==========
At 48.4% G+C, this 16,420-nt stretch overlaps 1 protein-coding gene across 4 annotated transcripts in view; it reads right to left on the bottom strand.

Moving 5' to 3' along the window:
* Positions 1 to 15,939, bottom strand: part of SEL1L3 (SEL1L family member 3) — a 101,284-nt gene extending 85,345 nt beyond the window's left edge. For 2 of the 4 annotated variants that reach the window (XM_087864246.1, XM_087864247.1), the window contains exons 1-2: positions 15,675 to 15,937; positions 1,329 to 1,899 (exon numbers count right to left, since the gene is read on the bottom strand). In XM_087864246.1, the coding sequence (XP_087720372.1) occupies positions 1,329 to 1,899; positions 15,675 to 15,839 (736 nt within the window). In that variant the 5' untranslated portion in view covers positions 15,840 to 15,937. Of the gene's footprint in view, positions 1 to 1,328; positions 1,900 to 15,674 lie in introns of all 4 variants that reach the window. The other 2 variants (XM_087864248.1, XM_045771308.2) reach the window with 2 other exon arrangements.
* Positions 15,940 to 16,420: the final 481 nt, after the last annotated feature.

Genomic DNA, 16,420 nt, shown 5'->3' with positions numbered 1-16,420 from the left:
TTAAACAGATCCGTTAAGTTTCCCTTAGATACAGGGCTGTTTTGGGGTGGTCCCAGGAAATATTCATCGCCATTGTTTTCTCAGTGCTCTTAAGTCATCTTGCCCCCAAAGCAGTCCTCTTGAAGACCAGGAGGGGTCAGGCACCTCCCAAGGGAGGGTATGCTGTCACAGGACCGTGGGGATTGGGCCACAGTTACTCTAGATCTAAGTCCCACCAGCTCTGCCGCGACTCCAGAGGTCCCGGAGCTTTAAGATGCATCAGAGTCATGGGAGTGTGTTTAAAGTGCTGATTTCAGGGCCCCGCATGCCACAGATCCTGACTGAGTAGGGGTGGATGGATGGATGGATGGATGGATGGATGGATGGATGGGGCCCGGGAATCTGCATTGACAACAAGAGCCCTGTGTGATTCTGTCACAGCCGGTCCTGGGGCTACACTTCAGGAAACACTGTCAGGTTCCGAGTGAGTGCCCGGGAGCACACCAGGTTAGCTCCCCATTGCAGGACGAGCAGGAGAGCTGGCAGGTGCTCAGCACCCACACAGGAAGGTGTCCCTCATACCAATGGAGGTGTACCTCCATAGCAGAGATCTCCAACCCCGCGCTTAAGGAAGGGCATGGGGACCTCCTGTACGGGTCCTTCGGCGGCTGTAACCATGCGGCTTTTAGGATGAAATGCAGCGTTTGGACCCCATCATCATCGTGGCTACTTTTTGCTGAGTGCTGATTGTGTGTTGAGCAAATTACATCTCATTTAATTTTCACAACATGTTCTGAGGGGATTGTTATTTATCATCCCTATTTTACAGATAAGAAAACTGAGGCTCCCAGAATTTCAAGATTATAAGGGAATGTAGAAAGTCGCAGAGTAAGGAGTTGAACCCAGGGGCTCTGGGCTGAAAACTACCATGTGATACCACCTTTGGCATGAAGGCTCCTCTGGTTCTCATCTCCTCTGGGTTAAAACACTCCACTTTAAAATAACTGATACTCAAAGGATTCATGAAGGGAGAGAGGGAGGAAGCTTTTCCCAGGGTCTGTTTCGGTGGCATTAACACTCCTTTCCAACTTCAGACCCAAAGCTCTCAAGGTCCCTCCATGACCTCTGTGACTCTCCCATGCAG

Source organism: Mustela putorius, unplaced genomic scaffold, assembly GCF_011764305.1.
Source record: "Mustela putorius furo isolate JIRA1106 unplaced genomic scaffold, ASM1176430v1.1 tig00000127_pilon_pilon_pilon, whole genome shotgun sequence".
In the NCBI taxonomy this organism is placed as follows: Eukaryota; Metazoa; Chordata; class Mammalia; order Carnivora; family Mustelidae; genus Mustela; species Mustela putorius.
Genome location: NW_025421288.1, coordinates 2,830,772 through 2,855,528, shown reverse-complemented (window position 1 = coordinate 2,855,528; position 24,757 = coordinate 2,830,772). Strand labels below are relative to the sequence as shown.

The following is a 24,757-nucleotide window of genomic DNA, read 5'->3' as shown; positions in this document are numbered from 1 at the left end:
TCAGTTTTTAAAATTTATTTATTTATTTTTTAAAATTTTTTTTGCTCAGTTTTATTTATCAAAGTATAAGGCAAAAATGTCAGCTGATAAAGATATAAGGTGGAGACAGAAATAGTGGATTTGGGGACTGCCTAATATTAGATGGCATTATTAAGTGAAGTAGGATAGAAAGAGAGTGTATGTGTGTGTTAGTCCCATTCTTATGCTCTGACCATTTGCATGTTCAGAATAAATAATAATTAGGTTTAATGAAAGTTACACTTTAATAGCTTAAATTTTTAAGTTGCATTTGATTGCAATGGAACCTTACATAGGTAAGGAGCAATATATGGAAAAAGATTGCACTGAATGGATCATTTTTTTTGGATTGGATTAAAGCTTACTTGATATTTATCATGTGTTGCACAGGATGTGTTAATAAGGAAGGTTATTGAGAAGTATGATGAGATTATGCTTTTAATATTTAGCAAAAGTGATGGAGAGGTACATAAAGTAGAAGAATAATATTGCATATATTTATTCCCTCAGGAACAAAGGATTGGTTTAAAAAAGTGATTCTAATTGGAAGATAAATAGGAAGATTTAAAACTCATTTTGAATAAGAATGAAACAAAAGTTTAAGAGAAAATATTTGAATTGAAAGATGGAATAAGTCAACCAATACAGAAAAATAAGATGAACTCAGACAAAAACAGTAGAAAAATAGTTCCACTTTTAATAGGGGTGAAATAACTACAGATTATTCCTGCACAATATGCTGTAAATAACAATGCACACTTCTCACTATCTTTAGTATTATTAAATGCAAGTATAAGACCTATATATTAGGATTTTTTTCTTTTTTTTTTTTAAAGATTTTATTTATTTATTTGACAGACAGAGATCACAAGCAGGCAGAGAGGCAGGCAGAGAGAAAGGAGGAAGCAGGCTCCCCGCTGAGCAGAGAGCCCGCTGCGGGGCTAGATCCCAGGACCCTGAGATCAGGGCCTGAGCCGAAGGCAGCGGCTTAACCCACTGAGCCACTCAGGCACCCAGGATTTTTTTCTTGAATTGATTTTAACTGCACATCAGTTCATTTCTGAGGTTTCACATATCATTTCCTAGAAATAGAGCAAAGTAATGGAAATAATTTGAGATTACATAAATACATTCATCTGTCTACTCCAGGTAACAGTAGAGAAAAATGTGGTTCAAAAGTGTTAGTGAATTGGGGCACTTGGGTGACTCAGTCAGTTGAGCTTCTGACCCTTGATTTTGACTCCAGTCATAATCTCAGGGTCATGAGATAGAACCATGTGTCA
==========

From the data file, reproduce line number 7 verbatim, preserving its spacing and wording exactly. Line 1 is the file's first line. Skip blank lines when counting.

Source organism: Mustela putorius, unplaced genomic scaffold, assembly GCF_011764305.1.